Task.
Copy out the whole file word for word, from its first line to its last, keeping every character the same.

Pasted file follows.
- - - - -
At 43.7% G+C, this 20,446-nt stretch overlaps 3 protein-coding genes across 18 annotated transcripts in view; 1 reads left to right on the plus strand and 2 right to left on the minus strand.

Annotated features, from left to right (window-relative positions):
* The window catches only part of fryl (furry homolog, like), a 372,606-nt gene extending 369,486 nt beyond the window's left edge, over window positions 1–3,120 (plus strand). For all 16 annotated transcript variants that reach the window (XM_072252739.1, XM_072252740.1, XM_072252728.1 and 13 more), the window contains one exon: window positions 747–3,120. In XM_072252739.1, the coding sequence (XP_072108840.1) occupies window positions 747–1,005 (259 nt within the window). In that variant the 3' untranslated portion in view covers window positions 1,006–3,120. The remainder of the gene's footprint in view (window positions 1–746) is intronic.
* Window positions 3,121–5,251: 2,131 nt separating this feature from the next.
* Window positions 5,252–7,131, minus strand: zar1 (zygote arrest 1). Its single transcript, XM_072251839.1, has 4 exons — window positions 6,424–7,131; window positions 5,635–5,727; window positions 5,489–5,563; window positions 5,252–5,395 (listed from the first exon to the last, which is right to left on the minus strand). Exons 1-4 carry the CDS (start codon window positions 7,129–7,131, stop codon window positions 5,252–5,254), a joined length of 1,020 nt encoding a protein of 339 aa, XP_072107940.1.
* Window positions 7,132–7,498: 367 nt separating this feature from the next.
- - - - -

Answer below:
At 43.7% G+C, this 20,446-nt stretch overlaps 3 protein-coding genes across 18 annotated transcripts in view; 1 reads left to right on the plus strand and 2 right to left on the minus strand.

Annotated features, from left to right (window-relative positions):
* The window catches only part of fryl (furry homolog, like), a 372,606-nt gene extending 369,486 nt beyond the window's left edge, over window positions 1–3,120 (plus strand). For all 16 annotated transcript variants that reach the window (XM_072252739.1, XM_072252740.1, XM_072252728.1 and 13 more), the window contains one exon: window positions 747–3,120. In XM_072252739.1, the coding sequence (XP_072108840.1) occupies window positions 747–1,005 (259 nt within the window). In that variant the 3' untranslated portion in view covers window positions 1,006–3,120. The remainder of the gene's footprint in view (window positions 1–746) is intronic.
* Window positions 3,121–5,251: 2,131 nt separating this feature from the next.
* Window positions 5,252–7,131, minus strand: zar1 (zygote arrest 1). Its single transcript, XM_072251839.1, has 4 exons — window positions 6,424–7,131; window positions 5,635–5,727; window positions 5,489–5,563; window positions 5,252–5,395 (listed from the first exon to the last, which is right to left on the minus strand). Exons 1-4 carry the CDS (start codon window positions 7,129–7,131, stop codon window positions 5,252–5,254), a joined length of 1,020 nt encoding a protein of 339 aa, XP_072107940.1.
* Window positions 7,132–7,498: 367 nt separating this feature from the next.